It’s that time of year again. Each year around tax day, I add honey supers to my hives. It’s no exact science, but I like to keep honey supers on my hives from, roughly, Tax day to Independence day. The bulk of the Spring and Summer blooms occur during that time period so my bees get an opportunity to work the best blooms and store away honey. Usually this process works well and I harvest several hundred pounds of honey. I see some variance as you might expect…some years I get 200 pounds, some years I get 500+ pounds…either way, a good bit of honey
I harvested the honey last weekend with high expectations as the grass around me was green and trees and things seemed healthy. Unlike my friends elsewhere in the country, we have had a good deal of rain so things are growing well here in WV. Imagine my surprise then when I cracked the first hive and found only a frame or two of capped honey. I repeated this same scenario in hive after hive. The bees seemed mostly in pretty good shape but I found very little honey.
A sudden mini-panic set over me as I closed up the last hive….something is wrong! As I pondered it, my only conclusion is that our late frosts, cool spring and abundant rainfall came at the exact wrong time on my ridge top apiary and it left me with a poor honey crop. As confirmation (I need this now…it hurts my heart you know…), none of my fruit trees bore a single piece of fruit. My sorghum crop flopped. In general, it was just bad I think. As I mentioned, the bees look good so I have to blame it on the weather. That line of thought settled me down. I was so frustrated though, that I barely took any pics of the harvest this year. Instead, please enjoy this picture of my cat…the internet loves cats, right?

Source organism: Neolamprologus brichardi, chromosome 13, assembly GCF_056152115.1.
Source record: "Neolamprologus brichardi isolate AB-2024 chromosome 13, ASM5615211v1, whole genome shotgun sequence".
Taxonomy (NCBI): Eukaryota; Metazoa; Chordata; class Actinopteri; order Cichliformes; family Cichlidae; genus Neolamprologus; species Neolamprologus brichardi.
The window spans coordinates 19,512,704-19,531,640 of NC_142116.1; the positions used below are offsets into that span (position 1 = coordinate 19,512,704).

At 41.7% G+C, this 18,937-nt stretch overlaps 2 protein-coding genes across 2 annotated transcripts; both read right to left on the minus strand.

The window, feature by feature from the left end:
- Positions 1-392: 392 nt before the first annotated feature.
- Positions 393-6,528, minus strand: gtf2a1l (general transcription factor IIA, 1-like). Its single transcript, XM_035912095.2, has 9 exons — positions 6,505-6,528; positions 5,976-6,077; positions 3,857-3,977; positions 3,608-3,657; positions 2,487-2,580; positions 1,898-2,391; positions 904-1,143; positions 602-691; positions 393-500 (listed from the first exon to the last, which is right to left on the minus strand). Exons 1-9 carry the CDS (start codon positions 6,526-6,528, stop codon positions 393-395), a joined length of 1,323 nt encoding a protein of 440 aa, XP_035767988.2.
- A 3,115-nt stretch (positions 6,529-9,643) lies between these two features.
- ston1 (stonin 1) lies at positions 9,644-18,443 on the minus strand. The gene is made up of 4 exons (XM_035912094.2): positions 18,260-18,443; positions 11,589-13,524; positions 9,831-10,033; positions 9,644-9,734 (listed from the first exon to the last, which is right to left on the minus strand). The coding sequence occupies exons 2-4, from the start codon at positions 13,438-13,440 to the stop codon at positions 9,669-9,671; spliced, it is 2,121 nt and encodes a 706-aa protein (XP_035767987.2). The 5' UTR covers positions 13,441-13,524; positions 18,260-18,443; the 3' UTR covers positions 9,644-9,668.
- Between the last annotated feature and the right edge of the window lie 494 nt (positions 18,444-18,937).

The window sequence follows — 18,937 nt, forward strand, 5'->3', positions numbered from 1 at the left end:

We processed the honey and all-told, we got around 60 pounds of honey. That’s 10-20% of normal so you can see the problem here. Unfortunately, that means I am already sold out of this year’s honey crop. Not a great way to pay for hive repairs or new queens. Alas, that is the life of a beekeeper I suppose…
The only other thing that is noteworthy is this cool Marbled Orb Weaver spider I found outside one of the hives. He was a pretty thing. I tend not to mess with stuff around the hive. I figure everything has a purpose…well, except mosquitoes and ticks…those things just suck. Anyhow, a pretty spider always goes a long way to brighten my day too! Next year, we’ll hope my new spider friend brings me good luck and a better harvest!